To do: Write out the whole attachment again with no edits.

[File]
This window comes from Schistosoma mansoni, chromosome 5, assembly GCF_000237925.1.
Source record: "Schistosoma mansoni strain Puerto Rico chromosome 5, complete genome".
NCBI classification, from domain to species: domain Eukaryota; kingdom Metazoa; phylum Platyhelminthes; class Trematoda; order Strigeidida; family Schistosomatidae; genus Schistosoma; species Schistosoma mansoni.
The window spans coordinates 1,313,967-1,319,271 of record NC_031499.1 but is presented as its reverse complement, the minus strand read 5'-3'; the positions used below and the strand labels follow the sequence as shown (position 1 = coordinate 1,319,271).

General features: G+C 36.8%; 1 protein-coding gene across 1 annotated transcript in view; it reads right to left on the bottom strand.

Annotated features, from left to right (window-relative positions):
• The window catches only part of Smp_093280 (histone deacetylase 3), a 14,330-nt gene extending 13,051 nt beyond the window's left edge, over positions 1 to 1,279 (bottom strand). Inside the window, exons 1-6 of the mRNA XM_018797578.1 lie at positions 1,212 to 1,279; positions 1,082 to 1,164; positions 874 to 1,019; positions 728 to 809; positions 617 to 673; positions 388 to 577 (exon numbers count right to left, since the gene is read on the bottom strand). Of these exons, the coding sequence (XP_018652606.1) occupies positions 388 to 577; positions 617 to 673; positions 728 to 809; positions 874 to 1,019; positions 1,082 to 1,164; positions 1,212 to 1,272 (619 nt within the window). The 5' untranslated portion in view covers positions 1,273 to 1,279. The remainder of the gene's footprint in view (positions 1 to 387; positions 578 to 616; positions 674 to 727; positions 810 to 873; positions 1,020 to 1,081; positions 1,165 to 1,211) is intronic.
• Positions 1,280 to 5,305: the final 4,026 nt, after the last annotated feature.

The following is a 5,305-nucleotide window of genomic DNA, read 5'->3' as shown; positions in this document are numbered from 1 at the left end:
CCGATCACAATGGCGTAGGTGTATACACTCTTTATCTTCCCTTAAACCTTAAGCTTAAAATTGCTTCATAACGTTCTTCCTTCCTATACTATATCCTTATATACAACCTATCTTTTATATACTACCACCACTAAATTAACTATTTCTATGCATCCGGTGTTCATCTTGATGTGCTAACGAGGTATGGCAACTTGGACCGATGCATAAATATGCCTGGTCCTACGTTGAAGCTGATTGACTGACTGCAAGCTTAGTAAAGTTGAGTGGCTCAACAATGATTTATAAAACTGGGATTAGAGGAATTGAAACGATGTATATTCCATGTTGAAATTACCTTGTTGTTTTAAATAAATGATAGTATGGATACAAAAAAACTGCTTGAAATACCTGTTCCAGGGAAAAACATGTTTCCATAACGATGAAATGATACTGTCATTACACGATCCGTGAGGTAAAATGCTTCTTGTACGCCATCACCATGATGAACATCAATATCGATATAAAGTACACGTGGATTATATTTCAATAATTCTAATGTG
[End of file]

This window comes from Schistosoma mansoni, chromosome 5, assembly GCF_000237925.1.
Source record: "Schistosoma mansoni strain Puerto Rico chromosome 5, complete genome".
NCBI classification, from domain to species: domain Eukaryota; kingdom Metazoa; phylum Platyhelminthes; class Trematoda; order Strigeidida; family Schistosomatidae; genus Schistosoma; species Schistosoma mansoni.
The window spans coordinates 1,313,967-1,319,271 of record NC_031499.1 but is presented as its reverse complement, the minus strand read 5'-3'; the positions used below and the strand labels follow the sequence as shown (position 1 = coordinate 1,319,271).

General features: G+C 36.8%; 1 protein-coding gene across 1 annotated transcript in view; it reads right to left on the bottom strand.

Annotated features, from left to right (window-relative positions):
• The window catches only part of Smp_093280 (histone deacetylase 3), a 14,330-nt gene extending 13,051 nt beyond the window's left edge, over positions 1 to 1,279 (bottom strand). Inside the window, exons 1-6 of the mRNA XM_018797578.1 lie at positions 1,212 to 1,279; positions 1,082 to 1,164; positions 874 to 1,019; positions 728 to 809; positions 617 to 673; positions 388 to 577 (exon numbers count right to left, since the gene is read on the bottom strand). Of these exons, the coding sequence (XP_018652606.1) occupies positions 388 to 577; positions 617 to 673; positions 728 to 809; positions 874 to 1,019; positions 1,082 to 1,164; positions 1,212 to 1,272 (619 nt within the window). The 5' untranslated portion in view covers positions 1,273 to 1,279. The remainder of the gene's footprint in view (positions 1 to 387; positions 578 to 616; positions 674 to 727; positions 810 to 873; positions 1,020 to 1,081; positions 1,165 to 1,211) is intronic.
• Positions 1,280 to 5,305: the final 4,026 nt, after the last annotated feature.

The following is a 5,305-nucleotide window of genomic DNA, read 5'->3' as shown; positions in this document are numbered from 1 at the left end:
CCGATCACAATGGCGTAGGTGTATACACTCTTTATCTTCCCTTAAACCTTAAGCTTAAAATTGCTTCATAACGTTCTTCCTTCCTATACTATATCCTTATATACAACCTATCTTTTATATACTACCACCACTAAATTAACTATTTCTATGCATCCGGTGTTCATCTTGATGTGCTAACGAGGTATGGCAACTTGGACCGATGCATAAATATGCCTGGTCCTACGTTGAAGCTGATTGACTGACTGCAAGCTTAGTAAAGTTGAGTGGCTCAACAATGATTTATAAAACTGGGATTAGAGGAATTGAAACGATGTATATTCCATGTTGAAATTACCTTGTTGTTTTAAATAAATGATAGTATGGATACAAAAAAACTGCTTGAAATACCTGTTCCAGGGAAAAACATGTTTCCATAACGATGAAATGATACTGTCATTACACGATCCGTGAGGTAAAATGCTTCTTGTACGCCATCACCATGATGAACATCAATATCGATATAAAGTACACGTGGATTATATTTCAATAATTCTAATGTG